You can bring your own equipment or rent skis and snowshoes outside or inside the park. There are many options for ranger-led tours and guided trips with private companies.
Be prepared for cold weather and sudden storms. Read the Yellowstone National Park Cross-Country Skiing and Snowshoeing page for more information.
Old Faithful Geyser Basin: You can’t go wrong with the trails located in the Old Faithful area. There are easy groomed trails that leave right from the Old Faithful Lodge as well as a groomed trail that goes to the Lone Star Geyser. You can combine a network of ungroomed trails to explore Biscuit Basin, Daisy Geyser, Fern Cascades and Mallard Lake.
Be sure to explore the easy trail to Fairy Falls. The 200-foot waterfall freezes in winter, creating a spectacular sight.
There’s a dedicated snowshoe trail that heads north from Old Faithful to Observation Point and Solitary Geyser.
Hayden Valley: For an outing that takes you deeper into the park, explore the Hayden Valley area along the Yellowstone River. The relatively flat terrain makes for great cross-country skiing and snowshoeing. There are stunning views of the surrounding hills, and herds of bison frequently gather in this area. You’ll likely need to hire a snowcoach or snowmobile to access this area.
For more ideas, see the Yellowstone National Park Ski and Snowshoe Trail Maps.
Biking in Yellowstone
All roads in Yellowstone National Park are open to cycling. Bikes are not allowed on backcountry trails or boardwalks.
Camping for bikers is limited to developed campgrounds in the park.
There are several gravel roads throughout the park that are open to both bicycle and vehicle traffic, including Old Gardiner Road and Blacktail Plateau Drive. Mountain bikes are recommended on these roads.
There are also several routes restricted to bicycle and foot travel only. For more information, visit the Yellowstone National Park Bicycling page.
East Entrance to Sylvan Pass: Enjoy the steady climb from the East Entrance of the park at 6,951 feet to Sylvan Pass at 8,524 feet over a span of roughly 6 miles. You’ll take in excellent mountain views along the way and enjoy a quick ride back down.
For an extra-special experience, go in November or late March or early April when the road is typically closed to vehicles and only open to bikes. Access to this area of the park during fall and spring is entirely dependent upon road and weather conditions, so be sure to check before you visit.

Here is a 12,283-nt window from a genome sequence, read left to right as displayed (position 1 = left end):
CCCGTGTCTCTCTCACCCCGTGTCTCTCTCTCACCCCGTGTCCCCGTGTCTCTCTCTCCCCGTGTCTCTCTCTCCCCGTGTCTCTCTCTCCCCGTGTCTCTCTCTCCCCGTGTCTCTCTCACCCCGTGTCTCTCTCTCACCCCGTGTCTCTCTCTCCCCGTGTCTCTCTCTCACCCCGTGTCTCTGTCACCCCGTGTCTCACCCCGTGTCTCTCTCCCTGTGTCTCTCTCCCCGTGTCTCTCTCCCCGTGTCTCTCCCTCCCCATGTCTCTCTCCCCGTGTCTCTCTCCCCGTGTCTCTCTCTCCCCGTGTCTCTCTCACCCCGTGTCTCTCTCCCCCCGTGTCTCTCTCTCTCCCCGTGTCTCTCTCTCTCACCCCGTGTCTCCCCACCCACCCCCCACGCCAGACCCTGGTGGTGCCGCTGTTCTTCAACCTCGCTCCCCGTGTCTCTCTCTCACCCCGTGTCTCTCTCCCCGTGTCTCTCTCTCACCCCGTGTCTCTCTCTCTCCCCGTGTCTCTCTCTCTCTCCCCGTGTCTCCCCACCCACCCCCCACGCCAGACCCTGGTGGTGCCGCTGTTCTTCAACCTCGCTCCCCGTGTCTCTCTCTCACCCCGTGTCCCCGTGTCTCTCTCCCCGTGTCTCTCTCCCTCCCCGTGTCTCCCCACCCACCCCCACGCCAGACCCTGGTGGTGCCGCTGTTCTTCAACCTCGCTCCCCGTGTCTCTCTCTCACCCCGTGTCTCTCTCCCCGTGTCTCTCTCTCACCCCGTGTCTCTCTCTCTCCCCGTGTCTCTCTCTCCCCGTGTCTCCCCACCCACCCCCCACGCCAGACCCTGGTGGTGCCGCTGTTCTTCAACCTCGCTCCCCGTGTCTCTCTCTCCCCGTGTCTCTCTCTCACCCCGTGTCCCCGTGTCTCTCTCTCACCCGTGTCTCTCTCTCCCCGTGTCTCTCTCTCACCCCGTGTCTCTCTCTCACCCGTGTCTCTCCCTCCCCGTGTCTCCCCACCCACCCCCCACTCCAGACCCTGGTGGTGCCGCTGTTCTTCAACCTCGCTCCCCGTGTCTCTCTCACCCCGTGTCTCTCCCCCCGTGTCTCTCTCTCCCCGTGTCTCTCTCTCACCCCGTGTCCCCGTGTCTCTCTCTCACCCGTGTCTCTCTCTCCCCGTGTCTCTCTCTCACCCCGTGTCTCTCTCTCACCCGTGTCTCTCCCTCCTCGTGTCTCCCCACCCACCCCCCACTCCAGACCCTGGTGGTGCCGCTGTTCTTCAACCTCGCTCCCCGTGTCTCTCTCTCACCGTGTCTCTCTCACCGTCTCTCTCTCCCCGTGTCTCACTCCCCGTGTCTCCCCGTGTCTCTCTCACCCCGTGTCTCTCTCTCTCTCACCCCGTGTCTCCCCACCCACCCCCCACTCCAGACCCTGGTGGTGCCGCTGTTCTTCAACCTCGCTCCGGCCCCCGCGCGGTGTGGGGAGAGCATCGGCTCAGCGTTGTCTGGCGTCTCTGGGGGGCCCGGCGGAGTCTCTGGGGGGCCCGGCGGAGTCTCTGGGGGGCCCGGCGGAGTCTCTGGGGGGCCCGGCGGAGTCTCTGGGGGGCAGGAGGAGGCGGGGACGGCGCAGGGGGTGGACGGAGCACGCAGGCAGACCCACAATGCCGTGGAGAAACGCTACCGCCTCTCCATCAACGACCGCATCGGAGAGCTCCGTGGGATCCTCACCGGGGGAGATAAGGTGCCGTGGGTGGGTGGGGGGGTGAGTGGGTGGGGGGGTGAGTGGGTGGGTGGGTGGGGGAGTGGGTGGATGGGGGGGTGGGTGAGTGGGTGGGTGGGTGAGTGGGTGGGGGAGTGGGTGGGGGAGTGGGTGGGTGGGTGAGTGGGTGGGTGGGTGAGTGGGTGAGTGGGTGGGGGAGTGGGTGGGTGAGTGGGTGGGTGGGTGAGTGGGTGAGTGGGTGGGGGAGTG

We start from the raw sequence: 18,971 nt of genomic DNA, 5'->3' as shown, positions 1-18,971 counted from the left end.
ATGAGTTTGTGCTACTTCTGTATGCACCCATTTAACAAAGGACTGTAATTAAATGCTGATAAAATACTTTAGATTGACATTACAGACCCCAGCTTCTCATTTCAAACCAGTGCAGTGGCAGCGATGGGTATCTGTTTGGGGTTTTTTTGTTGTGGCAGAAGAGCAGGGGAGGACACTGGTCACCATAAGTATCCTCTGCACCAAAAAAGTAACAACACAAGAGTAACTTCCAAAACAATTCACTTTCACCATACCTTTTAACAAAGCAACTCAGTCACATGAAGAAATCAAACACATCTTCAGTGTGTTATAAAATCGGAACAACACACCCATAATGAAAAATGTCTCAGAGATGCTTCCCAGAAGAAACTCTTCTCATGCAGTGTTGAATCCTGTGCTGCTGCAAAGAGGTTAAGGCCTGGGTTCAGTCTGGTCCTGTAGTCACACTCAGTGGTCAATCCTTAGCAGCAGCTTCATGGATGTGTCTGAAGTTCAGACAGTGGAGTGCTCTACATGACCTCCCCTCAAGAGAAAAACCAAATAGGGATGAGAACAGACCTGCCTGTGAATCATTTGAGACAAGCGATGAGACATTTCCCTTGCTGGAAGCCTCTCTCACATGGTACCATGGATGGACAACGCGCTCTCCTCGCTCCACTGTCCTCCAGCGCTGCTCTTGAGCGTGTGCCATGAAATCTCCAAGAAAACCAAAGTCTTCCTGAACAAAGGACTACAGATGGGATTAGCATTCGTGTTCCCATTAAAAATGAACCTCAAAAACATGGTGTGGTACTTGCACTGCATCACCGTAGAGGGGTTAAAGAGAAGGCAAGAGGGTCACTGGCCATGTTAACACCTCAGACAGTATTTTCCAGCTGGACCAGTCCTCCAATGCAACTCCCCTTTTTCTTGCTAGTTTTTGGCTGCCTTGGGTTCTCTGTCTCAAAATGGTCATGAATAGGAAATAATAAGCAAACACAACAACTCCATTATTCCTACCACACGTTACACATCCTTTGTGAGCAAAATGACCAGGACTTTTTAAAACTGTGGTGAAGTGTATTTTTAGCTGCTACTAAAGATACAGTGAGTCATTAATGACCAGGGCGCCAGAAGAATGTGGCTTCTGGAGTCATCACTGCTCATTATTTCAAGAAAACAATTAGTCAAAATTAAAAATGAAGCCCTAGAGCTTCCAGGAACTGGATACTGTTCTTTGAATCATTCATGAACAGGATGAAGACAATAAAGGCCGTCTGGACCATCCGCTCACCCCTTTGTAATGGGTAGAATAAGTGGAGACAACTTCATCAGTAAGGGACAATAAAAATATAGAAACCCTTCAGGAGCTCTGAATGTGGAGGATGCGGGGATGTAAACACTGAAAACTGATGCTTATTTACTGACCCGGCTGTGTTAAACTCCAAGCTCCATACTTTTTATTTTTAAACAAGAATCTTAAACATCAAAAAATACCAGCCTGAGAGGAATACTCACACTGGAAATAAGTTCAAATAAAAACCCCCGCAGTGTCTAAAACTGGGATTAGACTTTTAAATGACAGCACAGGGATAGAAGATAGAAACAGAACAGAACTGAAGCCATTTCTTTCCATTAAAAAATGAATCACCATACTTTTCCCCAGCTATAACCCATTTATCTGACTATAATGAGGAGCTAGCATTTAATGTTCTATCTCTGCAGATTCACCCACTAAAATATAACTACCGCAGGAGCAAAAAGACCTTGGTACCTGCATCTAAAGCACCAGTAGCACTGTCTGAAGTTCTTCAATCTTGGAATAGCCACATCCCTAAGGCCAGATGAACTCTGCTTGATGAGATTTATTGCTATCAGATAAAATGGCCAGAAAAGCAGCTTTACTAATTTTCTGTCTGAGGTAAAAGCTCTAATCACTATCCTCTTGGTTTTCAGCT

Lamar Valley to Cooke City, Mont.: Pedal through the beautiful and wide Lamar Valley, passing by the Lamar River, Soda Butte Creek and Pebble Creek, as you climb your way to Cooke City. Enjoy lunch in Cooke City before turning around and heading back to your car. Keep your eyes peeled for bison, bears and wolves along the way.
You can choose any number of starting points along highway 212 to create the length of trip you want. From Tower Junction to Cooke City is about 32 miles one-way with 1,900 feet of climbing. To shorten the trip, park at a pullout or trailhead closer to Cooke City.
Tips for Visiting Yellowstone
Getting to Yellowstone
Encompassing 3,471 square miles, Yellowstone sits in the northwest corner of Wyoming, extending into Montana and Idaho. See the Yellowstone Directions & Transportation page for information about traveling to the area.
Yellowstone Fees and Passes
Fees for entering the park depend on the type of pass you choose and your method of transportation. You can opt for a single-use Yellowstone pass, or if you plan to visit nearby Grand Teton National Park you can save money by buying a joint pass. Frequent visitors might consider an annual Yellowstone pass, or if you plan to travel the country, the America the Beautiful Interagency Annual Pass covers all national parks and federal fee areas.
Yellowstone Weather and Road Conditions
Yellowstone National Park is open year-round. Summer is the high season with abundant wildlife viewing, including large herds of bison during the July-August mating season. Spring and fall offer cooler temperatures, fewer crowds and still plenty of accessible hiking. During winter, you’ll have the snowy landscapes and steaming geysers pretty much to yourself.
Visit the Yellowstone National Park weather page for more information.
National Geographic Trails Illustrated maps do an excellent job of showing campgrounds, trailheads, trail mileage, boat ramps, marinas, scenic overlooks and interpretive trails. Available maps include the Yellowstone National Park Trail Map, Southeast Yellowstone/Yellowstone Lake Trail Map, Southwest Yellowstone/Old Faithful Trail Map, and the Northwest Yellowstone/Mammoth Hot Springs Trail Map.
Shop REI’s selection of Yellowstone National Park guidebooks and maps.
Lodging in Yellowstone
There are nine lodges with more than 2,000 rooms. All nine lodges are available during the summer and two are open in the winter (Old Faithful Snow Lodge and Mammoth Hot Springs Hotel).
Food and Supplies in Yellowstone
There are numerous restaurants, cafeterias, and snack shops throughout the park, ranging from fine dining to semi-fast food. If you’re gearing up for hiking, backpacking or kayaking, you can purchase food and other supplies at several general stores and outdoor stores located around the park.
Yellowstone Bear Safety
Yellowstone has a large population of bears. Before you head out for a hike or other activity, check in with the nearest visitor center or backcountry office for information on recent bear activity. It’s also important to know what to do if you encounter a bear. Visit the Yellowstone National Park website for more information on bear safety.